The Drop ALT is a highly-customizable mechanical keyboard. It's available in a variety of mechanical switches and is hot-swappable, so you can easily change the switches without any soldering. Drop also sells different keycap sets to give it a unique aesthetic. It's really well-made with an aluminum frame, and the RGB lighting gets very bright and looks great. Every key is macro-programmable, but there isn't dedicated software and setting macros through Drop's website isn't user-friendly. It has okay ergonomics, but it doesn't come with a wrist rest, so some people may feel fatigue after long periods of use.
The Drop ALT is an excellent gaming keyboard. It's available in a wide variety of switches, so you can get the ones you prefer. It has full RGB backlighting with individually-lit keys, and every key is macro-programmable. Sadly, there's no dedicated software, so customizing the keyboard is a bit difficult.
The Drop ALT is a wired-only keyboard that isn't designed for use with mobile devices.
The Drop ALT is good for office use. The Cherry MX Brown switches on our unit provide good tactile feedback and excellent typing quality. It's well-built, and it has magnetic feet, so you can place it in a negative incline position. Unfortunately, it doesn't come with a wrist rest and you may feel fatigue typing on it.
The Drop ALT is impressive for programming. It offers excellent typing quality with the Cherry MX Brown switches on our unit, and you can get it with a variety of switches. It has full RGB lighting and every key is macro-programmable, but without dedicated software, it's a bit difficult to set macros. It has two incline settings, but unfortunately, it doesn't come with a wrist rest.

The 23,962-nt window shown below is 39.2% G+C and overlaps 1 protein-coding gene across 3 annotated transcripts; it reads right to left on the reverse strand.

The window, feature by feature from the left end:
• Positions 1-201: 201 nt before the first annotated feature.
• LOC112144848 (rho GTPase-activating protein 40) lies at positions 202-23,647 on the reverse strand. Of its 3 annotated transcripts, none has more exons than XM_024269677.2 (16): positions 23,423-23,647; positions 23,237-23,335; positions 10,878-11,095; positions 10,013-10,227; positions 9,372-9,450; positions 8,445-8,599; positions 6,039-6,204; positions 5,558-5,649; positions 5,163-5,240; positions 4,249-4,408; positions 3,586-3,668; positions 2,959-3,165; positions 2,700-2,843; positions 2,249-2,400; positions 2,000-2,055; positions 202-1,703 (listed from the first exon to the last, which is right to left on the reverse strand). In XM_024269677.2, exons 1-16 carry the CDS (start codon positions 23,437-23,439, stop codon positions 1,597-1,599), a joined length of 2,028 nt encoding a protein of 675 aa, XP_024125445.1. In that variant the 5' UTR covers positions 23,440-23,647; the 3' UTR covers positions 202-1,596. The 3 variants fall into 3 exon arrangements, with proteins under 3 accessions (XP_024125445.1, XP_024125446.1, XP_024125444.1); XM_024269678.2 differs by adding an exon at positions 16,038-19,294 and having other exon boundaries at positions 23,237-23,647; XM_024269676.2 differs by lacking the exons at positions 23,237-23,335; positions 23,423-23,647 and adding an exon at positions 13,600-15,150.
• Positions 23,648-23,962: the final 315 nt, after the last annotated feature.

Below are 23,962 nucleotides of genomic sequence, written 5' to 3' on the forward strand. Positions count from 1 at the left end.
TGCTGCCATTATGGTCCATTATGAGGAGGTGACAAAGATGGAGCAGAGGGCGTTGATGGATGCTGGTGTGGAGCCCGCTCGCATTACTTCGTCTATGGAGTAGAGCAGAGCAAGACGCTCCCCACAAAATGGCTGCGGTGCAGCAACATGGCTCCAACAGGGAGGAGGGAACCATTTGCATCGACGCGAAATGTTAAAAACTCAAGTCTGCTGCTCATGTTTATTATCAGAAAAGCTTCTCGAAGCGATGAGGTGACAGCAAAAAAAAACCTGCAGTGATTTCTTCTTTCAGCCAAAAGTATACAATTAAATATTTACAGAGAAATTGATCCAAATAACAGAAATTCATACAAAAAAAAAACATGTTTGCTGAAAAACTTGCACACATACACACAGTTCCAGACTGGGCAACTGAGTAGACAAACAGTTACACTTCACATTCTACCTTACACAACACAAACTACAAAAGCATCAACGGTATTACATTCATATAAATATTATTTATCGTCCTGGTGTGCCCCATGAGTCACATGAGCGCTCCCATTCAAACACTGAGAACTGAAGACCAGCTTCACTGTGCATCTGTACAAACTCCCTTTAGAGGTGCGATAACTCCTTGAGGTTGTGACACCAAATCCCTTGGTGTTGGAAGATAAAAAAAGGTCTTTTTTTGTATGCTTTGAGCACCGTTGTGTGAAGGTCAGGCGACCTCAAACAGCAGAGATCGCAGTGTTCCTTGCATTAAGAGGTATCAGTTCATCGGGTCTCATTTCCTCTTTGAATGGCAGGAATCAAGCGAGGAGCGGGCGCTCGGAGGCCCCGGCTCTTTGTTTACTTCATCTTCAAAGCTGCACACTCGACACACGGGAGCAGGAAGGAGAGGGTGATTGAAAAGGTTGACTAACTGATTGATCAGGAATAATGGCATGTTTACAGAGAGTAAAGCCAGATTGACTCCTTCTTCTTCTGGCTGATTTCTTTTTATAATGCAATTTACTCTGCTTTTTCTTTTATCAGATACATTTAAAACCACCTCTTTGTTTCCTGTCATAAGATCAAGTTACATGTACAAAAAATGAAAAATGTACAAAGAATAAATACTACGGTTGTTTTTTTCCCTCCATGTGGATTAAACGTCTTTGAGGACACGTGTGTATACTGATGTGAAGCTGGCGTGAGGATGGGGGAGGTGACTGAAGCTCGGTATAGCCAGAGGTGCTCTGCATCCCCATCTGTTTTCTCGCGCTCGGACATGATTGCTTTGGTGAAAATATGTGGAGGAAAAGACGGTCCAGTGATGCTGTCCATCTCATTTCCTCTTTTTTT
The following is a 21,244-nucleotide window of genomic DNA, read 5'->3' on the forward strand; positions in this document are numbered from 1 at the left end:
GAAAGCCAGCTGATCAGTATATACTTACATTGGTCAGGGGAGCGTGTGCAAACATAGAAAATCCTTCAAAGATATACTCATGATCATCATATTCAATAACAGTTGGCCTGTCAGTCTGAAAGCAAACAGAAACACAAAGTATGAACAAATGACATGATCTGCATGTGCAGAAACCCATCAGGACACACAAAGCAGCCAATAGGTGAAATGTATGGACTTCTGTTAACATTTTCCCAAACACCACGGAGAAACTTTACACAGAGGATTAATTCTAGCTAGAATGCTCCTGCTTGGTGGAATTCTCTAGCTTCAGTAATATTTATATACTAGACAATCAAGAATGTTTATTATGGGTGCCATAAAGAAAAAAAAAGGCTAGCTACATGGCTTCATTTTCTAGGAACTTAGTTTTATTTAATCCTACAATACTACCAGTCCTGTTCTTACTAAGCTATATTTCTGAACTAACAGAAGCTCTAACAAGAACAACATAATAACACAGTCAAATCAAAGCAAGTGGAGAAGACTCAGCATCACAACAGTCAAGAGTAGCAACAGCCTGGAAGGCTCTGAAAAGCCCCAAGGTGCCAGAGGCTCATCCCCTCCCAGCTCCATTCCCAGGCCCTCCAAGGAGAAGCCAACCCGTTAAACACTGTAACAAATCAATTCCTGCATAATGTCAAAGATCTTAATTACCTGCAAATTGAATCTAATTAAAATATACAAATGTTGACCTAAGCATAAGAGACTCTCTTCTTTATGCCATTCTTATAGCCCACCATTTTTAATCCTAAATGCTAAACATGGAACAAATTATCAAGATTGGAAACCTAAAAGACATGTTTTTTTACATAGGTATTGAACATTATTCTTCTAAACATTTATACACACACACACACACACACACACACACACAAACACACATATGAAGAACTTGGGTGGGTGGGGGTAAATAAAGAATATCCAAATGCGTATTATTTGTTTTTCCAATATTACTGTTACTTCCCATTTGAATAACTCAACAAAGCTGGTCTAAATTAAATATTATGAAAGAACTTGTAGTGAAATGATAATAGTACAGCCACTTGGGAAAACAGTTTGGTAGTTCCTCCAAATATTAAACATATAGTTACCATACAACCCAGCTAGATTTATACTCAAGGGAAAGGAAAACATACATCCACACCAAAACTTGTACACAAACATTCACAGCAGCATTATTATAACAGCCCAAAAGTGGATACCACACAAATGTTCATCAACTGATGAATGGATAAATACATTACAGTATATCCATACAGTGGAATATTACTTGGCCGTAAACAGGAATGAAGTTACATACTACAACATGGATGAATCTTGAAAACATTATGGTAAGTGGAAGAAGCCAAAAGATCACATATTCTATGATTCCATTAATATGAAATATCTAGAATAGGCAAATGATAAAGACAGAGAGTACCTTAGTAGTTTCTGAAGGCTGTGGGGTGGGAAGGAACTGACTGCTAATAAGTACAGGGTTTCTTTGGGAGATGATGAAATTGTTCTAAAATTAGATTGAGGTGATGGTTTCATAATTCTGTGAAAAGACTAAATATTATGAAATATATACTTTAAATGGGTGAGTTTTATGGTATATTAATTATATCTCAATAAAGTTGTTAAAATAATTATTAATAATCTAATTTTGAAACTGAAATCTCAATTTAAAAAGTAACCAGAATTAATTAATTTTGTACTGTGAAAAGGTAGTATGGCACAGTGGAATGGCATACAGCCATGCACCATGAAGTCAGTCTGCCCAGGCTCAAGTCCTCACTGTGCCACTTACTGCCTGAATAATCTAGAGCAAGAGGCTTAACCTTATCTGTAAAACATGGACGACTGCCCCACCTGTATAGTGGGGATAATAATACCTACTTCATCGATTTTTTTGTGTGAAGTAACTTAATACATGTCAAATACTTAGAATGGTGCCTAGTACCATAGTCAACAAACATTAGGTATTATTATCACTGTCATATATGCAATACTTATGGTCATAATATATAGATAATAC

Outstanding build quality. The Drop ALT keyboard has a really solid aluminum frame that doesn't flex at all. The doubleshot PBT keycaps feel great, but the keys wobble just a bit. The incline feet attach to the board magnetically. There's rubber underneath the feet and, combined with the weight of the aluminum frame, it doesn't slide around easily.
This keyboard has okay ergonomics. It comes with incline feet that attach magnetically, so you can easily remove them, and they stay in place well while you're using them. You can also flip them around to have it on a negative incline. Sadly, it doesn't come with a wrist rest, which is a bit disappointing considering the higher profile of the keys.
The Drop ALT keyboard has incredible backlighting. It's very bright and looks great even in a well-lit area. There's an RGB strip that goes around the frame, which is a nice touch. You can control the brightness and effects directly with hotkeys, but you need the user manual to learn the full list of hotkeys. You can also customize the RGB lighting through Drop's interface on their website, and flash the settings onto your keyboard. However, it's not user-friendly and isn't considered as dedicated software.
The included USB-C cable is basic, and the connector wobbles a bit when plugged in. There's a USB-C port on both sides of the keyboard, and you can use either one to connect to your computer.
The Drop ALT keyboard is wired-only and can't be used with wireless devices.
The Drop ALT keyboard has a good amount of extra features. Every key is macro-programmable, and you can set macros through Drop's QMK firmware on their website. However, it's not user-friendly. There are two USB-C inputs, and you can use one of them as a USB passthrough, so you can charge your devices at USB 2.0 charging speeds. You can also connect your mouse if it has a USB-C cable ending or if you have an adapter.
The Cherry MX Brown switches on our unit provide good tactile feedback and are fairly light to press. The pre-travel and total travel distance are exactly in line with Cherry MX's advertised 2mm pre-travel and 4mm travel distance, but these may change per unit due to manufacturing tolerances. It comes with a variety of switches, including clicky and linear ones, so you can get the switches that you prefer (see variants).